Dune by Frank Herbert (Book Review)

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There was a lot of hype built up around my reading of the Sci-Fi classic Dune. Ostensibly labelled the greatest science fiction novel of all time, Frank Herbert’s 1965 novel about the transformation of a young Duke’s heir into a legendary leader know as Muad’Dib on the desert planet Arrakis certainly lived up to expectations. That is not to say it did not have it’s flaws. 

The following is my personal review for Dune by Frank Herbert. For the plot summary and a brief explanation of why I chose to read Dune please read this. The following might contain major plot spoilers for the novel. 

In all honesty this post should really be titled “How Game of Thrones Ruined a Sci-Fi Classic.” That is not to say that I didn’t enjoy Dune. I just can’t help but to think that I might have enjoyed it even more if I had never read George R. R. Martin’s A Song of Ice and Fire series.

To begin with, Dune without a doubt held up to it’s reputation as the epitome of science fiction. I am still on the fence as to whether or not I would label it the best sci-fi novel, but I’m having a hard time thinking of anything better. Put a mark in the G.O.A.T. column.

Herbert did a superb job of blending base plot elements with more intellectual ideas such as religion, environmentalism, and capitalism. The true beauty is that if someone wanted to, they could read Dune simply as a story of revenge. There would be nothing wrong with that. In fact, I think that’s great. If the reader is looking for something to sink their teeth into, this story more than lends itself to that task. As someone who has a degree in Literature, I have a hard time avoiding the latter.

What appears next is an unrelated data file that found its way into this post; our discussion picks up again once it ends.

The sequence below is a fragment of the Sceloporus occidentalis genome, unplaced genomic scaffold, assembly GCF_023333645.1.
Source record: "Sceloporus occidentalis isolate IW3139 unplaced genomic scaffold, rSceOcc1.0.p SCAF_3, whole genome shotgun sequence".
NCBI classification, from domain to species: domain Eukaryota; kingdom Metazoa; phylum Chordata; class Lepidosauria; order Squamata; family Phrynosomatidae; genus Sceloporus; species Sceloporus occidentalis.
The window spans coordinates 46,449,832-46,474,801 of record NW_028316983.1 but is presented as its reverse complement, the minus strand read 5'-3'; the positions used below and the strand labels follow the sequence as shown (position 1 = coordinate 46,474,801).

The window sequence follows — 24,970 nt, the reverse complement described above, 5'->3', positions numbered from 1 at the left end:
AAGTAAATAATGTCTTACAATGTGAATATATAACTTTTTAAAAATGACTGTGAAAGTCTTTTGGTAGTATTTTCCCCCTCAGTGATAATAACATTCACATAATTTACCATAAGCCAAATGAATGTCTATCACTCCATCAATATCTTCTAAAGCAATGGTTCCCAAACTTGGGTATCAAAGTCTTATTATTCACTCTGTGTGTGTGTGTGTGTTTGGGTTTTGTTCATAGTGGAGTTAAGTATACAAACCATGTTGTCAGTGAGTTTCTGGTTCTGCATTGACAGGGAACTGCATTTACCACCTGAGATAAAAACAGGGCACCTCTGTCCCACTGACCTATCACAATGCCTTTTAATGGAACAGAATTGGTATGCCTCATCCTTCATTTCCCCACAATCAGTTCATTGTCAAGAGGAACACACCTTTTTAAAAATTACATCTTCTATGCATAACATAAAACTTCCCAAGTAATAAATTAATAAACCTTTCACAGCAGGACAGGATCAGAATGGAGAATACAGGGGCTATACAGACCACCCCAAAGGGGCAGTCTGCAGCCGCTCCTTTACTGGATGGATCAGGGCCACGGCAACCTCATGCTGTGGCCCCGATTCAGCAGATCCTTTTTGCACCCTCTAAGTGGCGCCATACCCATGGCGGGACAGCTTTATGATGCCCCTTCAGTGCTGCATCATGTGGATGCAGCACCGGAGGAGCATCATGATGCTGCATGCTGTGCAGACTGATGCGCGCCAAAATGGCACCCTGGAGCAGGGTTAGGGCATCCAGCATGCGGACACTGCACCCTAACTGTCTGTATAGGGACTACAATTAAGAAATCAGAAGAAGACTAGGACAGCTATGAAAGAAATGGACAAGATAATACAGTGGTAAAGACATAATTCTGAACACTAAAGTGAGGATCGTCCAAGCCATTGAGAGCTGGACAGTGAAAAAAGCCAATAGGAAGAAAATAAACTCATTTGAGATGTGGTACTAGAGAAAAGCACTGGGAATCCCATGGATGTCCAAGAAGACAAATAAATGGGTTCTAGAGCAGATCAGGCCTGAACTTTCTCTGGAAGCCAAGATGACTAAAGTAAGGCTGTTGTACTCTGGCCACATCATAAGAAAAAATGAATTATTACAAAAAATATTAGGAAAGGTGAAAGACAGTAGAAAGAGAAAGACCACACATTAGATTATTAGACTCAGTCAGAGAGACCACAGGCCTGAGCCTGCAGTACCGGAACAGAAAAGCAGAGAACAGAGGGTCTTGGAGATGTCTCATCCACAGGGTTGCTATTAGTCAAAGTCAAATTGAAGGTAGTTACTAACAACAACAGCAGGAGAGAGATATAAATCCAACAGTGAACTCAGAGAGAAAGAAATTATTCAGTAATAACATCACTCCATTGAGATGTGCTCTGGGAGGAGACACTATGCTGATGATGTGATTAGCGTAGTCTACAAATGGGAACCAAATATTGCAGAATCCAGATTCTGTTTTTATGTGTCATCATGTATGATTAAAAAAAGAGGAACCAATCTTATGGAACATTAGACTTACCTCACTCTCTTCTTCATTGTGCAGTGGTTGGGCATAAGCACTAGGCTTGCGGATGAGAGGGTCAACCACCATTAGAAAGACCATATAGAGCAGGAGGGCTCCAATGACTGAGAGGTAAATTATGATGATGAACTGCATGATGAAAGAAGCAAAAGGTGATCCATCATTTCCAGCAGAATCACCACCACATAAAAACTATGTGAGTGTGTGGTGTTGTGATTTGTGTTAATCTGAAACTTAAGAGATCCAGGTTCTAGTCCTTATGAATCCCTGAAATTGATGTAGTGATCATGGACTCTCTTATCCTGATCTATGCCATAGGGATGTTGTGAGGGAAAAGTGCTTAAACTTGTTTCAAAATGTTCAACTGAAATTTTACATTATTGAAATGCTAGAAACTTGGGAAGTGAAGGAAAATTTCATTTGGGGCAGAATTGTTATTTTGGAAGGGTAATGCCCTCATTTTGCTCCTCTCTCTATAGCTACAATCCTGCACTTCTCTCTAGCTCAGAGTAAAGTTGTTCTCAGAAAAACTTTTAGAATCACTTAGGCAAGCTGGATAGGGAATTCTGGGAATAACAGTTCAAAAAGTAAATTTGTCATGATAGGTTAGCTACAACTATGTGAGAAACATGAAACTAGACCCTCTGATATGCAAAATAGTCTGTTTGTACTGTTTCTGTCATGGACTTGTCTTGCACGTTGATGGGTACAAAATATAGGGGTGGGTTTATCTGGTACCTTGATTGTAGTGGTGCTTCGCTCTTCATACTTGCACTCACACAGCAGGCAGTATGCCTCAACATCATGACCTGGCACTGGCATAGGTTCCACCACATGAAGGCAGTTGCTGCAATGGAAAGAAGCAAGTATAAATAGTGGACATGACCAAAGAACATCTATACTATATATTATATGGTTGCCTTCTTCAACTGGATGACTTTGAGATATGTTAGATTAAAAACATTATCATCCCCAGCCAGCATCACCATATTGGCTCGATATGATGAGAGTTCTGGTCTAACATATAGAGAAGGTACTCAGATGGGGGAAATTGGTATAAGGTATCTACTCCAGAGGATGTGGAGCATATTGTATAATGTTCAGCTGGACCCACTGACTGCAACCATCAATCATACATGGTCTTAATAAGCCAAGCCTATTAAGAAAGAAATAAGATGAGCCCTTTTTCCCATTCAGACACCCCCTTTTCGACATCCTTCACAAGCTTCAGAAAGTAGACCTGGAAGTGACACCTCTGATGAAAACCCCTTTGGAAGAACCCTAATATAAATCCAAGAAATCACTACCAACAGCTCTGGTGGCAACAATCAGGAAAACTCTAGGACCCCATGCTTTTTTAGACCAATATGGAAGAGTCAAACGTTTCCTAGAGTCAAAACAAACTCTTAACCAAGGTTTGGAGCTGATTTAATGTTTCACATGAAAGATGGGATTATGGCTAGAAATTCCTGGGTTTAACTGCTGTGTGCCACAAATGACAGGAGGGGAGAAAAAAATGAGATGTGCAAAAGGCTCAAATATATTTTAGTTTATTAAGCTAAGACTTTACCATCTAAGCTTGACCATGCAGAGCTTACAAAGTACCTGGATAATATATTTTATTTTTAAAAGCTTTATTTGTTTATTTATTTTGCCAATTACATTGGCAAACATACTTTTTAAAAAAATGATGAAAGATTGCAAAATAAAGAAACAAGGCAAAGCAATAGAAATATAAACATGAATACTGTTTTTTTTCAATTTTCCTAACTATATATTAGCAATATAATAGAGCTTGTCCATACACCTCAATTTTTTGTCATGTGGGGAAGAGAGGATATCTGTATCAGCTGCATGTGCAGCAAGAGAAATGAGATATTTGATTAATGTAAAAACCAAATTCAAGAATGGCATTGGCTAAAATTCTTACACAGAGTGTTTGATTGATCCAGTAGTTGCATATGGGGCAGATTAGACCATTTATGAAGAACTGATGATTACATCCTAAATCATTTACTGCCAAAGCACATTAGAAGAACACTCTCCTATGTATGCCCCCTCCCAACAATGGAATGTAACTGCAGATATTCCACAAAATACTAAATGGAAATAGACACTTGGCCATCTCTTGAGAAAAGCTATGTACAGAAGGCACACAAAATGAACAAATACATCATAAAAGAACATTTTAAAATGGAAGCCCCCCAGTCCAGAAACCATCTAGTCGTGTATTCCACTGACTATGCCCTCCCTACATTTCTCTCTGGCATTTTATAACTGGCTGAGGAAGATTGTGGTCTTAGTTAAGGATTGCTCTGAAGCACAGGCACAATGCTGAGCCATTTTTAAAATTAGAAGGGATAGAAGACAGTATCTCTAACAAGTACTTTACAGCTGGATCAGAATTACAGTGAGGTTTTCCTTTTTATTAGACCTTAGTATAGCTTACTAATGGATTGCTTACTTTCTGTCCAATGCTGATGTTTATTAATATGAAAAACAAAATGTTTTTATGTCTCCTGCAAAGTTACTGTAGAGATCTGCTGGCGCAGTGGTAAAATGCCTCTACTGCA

At the heart of this “next level” is the Fremen people. Herbert’s creation of the indigenous people of the desert planet Arrakis is a wonderful example of giving an entire culture, as well as the individual characters of that people a vivid depth and complexity that surprises both reader and protagonist alike. (A rather considerable feat, in my opinion, giving that this novel debuted in the 1960s.)

The connection between the foreign protagonist Paul, his mother – who is a figure of a galactic religion in her own right – and the Fremen is one of complexity and ethical debate. I would go as far as to say that this relationship and the effects therein is the true central conflict. The betrayal/revenge plot line simply serves as a medium through which that relationship can begin to take form. The only thing keeping from completely losing myself in that relationship was my desire to know more about certain elements of the story.

You would think that 450 pages would be enough to explain everything. But, this is where Game of Thrones comes in. I am used to having multiple 600+ page books to explain even the most minute details. After that, it’s hard to settle for anything less.

If I had one complaint about Dune it would be that the main plot seemed rushed. More than once I was frustrated when Herbert plunged forward with the plot rather than taking a moment to fill in the details. This world building that Herbert undoubtedly did was somewhat undermined by the lack of any true exploration of it. It seemed that the reader received only enough information to keep the plot moving forward at breakneck speed.

I understand that the concept of the 800 page novel was not as prevalent then as it was now. I’m not sure if Herbert worried that weighing in at 450 pages would be pushing reader patience already or what. Either way I needed more.

It may very well be that many of the questions I still have are answered in subsequent books. More than one person has told me that Herbert’s follow-up Dune Messiah is actually better than the first. Time will tell. I have a few books to read before I can pick that one up.

Despite my complaints I found Dune to be a very entertaining read. Many of the ideas and creations throughout the book seemed new and novel, even after 50+ years. It is easy to see why this novel has experienced longevity in success. I would undoubtedly recommend Dune to any fan of sci-fi novels.

Dune Rating: 4/5

What were your thoughts? Drop a comment below and let me know.

Cheers,

-C

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